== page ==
Movie Review: ‘CARS 3’ – Riding in cars without boys

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Courtney Howard // Film Critic

CARS 3, 1h 49min, G
Directed by: Brian Fee
Starring: Owen WilsonCristela AlonzoChris Cooper, Nathan Fillion, Larry the Cable Guy, Armie Hammer, Lea DeLaria, Kerry Washington, John Ratzenberger

Enjoying the world of CARS depends on first buying into the initial premise. Some people can and some just can’t, perpetually getting hung up on the logistics and the post-apocalyptic jokes [Side note: Everyone is sick of those. It’s tired material now, people. Please move on]. The second speed bump to get over is story resonance. While there’s a cavernous disparity in that department between the CARS and CARS 2, director Brian Fee’s CARS 3 wears its heart on its bumper, as a sticker that reads “I brake for character development.” It’s a sparkling scenic ride with its gorgeous animation, and possibly the best of the series (yes, it’s a low bar), but the story falls short of true glory.

Lightning McQueen (voiced by Owen Wilson) continues to pour his heart and soul into the love of his life: racing. But there’s a growing shift with younger, sportier models on the rise – specifically arrogant antagonist Jackson Storm (voiced by Armie Hammer). He’s got the tech-enhanced edge over McQueen’s practical know-how. As his colleagues find themselves obsolete, McQueen clings on, hoping to burn rubber a few more times before hanging up his tires. However, a devastating crash causes a ding to his spirit and leaves him worse for wear. He’s reticent to retire, so his new Rust-eze boss Sterling (voiced by Nathan Fillion) assigns him a peppy, talented trainer – Cruz Ramirez (voiced by Cristela Alonzo) – to help get his motor humming again. As Lightning sees the passion for the sport give Cruz a fuel-injected boost to her self-confidence, he in turn discovers a new engine.

Lighting McQueen (voiced by Owen Wilson) and Cruz Ramirez (voiced by Cristela Alonzo) in CARS 3. Courtesy of Walt Disney Pictures.

This third chapter in #95’s saga, written by Kiel Murray, Bob Peterson and Mike Rich, who work from a story by Fee, Ben Queen, Eyal Podell and Jonathon E. Stewart, deals with bigger concepts surrounding potent emotional issues we face in life – some more universal in resonance than others. When’s the right time to retire when someone is jockeying for your pole position? What’s the next career phase? Is there a way to utilize career passions in order to inspire someone who needs it? That said, a lot of this film’s problems arise out of these concepts. Plus, the fact that it’s very light on humor (I laughed once during Lightning’s botched simulation), on profundity in its emotional drive, and energetic spirit doesn’t help either.

A large majority of the story deals with the male mid-life crisis – something kids aren’t exactly clamoring to see (the kids in my screening fidgeted and chatted during much of the film). It’s a sentimental topic (one in line with the first CARS movie), but the way it’s handled isn’t so much sweet as it is clumsy. He gets a young woman to make him feel better about himself! He gets a flashy new look! Of course, he’s already a fast car.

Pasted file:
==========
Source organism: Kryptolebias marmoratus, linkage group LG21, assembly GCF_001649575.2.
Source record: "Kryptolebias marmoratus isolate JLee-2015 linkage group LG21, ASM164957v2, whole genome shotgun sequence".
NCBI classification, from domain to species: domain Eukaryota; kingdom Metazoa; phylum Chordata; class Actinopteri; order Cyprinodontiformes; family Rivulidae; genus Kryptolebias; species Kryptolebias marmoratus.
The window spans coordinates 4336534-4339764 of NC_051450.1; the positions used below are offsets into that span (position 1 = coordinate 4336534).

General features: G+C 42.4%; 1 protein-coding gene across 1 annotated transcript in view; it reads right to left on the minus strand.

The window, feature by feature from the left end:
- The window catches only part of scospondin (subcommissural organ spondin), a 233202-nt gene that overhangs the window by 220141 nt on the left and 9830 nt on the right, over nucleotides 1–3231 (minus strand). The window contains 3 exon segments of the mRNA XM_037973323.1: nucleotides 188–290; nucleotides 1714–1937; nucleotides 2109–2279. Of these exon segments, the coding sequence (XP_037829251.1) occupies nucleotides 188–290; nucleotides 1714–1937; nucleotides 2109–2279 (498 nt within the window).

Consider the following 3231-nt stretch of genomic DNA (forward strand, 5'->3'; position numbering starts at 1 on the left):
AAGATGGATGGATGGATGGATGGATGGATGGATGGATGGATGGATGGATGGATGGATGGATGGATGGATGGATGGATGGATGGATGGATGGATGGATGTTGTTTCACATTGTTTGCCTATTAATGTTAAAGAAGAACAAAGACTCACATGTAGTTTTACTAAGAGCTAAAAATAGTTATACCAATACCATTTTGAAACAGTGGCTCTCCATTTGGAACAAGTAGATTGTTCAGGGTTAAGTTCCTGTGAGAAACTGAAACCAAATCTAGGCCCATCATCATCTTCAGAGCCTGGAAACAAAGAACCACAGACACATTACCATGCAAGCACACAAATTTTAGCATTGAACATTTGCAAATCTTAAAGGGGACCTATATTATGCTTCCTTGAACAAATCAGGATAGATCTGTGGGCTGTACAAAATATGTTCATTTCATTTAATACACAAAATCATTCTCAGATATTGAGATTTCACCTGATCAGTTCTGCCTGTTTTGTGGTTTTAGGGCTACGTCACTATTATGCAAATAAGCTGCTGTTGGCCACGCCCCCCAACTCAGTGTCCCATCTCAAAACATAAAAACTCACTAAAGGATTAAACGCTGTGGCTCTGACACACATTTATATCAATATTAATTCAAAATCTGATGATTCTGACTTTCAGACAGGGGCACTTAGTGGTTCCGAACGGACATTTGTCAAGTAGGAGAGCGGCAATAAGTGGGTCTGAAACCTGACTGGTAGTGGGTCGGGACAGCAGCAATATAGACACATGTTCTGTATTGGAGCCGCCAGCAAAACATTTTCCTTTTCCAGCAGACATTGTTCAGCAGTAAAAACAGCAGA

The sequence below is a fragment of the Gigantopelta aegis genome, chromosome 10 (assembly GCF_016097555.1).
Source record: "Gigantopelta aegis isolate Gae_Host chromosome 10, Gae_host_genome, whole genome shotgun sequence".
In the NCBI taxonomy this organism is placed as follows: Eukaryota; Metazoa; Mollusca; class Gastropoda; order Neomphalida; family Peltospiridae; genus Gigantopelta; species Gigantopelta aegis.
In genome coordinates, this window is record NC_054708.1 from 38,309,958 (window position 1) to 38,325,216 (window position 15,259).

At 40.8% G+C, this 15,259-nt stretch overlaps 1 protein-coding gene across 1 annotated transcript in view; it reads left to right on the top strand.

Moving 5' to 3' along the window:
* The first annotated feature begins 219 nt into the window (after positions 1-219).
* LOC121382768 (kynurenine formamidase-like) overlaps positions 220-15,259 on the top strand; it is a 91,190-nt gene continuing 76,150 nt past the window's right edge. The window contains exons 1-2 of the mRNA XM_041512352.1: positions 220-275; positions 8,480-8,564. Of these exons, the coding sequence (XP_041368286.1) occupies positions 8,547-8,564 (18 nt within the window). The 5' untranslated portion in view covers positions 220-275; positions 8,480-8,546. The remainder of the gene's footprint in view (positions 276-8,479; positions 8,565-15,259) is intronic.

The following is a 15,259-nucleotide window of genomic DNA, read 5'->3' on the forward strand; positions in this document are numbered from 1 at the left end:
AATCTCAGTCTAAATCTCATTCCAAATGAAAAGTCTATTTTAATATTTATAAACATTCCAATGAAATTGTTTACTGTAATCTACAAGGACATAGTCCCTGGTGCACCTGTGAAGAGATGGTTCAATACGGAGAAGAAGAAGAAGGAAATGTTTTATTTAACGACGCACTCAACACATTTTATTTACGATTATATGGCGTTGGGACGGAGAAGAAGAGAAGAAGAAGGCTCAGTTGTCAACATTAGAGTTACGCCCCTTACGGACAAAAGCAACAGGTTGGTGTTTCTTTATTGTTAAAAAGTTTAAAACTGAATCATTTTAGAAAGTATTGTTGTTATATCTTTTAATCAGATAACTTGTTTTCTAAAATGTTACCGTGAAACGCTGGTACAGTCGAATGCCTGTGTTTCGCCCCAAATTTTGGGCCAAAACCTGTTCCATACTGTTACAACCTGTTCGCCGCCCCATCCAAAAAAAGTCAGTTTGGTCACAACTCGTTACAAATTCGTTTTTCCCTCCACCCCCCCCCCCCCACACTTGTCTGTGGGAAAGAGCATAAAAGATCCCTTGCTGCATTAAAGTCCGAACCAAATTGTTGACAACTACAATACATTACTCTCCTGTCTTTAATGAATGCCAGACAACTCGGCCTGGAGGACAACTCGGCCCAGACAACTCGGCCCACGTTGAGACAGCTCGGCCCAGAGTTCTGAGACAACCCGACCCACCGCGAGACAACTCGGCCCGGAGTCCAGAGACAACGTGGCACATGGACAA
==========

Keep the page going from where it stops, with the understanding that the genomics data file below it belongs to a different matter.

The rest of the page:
Don’t get me wrong. It’s absolutely wonderful that they wanted to be gender-inclusive, and should be commended for the diversity of the voice cast, but there are aspects they don’t totally nail. Analytics specialist Natalie Certain (voiced by Kerry Washington) has to deal with sexism at her job for no reason. She’s introduced as a trope (“corporate ice queen”), and has to stomp that down from a dismissive co-worker. Sally’s (voiced by Bonnie Hunt) there exclusively to give Lightning pep talks. The material doesn’t allow much time to celebrate Cruz’s triumphs like her win at the demolition derby (possibly one of the best scenes in this film) and her latent bad-ass skills. It pushes the focus almost entirely on Lightning’s arc – to feel terrible when he experiences setbacks. However, it’s done at the cost of Cruz’s wins and self-confidence. The third act is particularly problematic, as it doesn’t fully commit to the bold choice of female empowerment it clearly sets out to embody. It feels like a cop out, done to appease a broader base rather than genuinely surprise audiences. Despite understanding that story decision from an audience/ fan perspective, as a female, I’m very disappointed it fumbles – as the message it sends is that we can’t have it all. We’ve got to share our seat at the table.

That said, when the narrative falters, the absolute brilliance of the animators shines. It’s fully expected that the bigger action set-pieces pop; however, the smaller, more insular ones do so in equal measure: The sand and waves in Lightning and Cruz’s training on the beach sequence (an homage to ROCKY III, a film this one pulls from in several ways) feel tactile. Their drive through the moonlit forest glows radiantly, departing a care-free feeling. And Mack’s (voiced by John Ratzenberger) trek across the States to reach the climactic race in Florida is like looking at postcards. The animators achieve a much more fluid blend than THE GOOD DINOSAUR, mixing the world’s cartoonish characters with the photo-real backdrops.

Grade: C-

CARS 3 opens on June 16.

About author

Courtney Howard

Courtney Howard is a LAFCA, OFCS and AWFJ member, as well as a Rotten Tomatometer-approved film critic. Her work has been published on Variety, She Knows and Awards Circuit.

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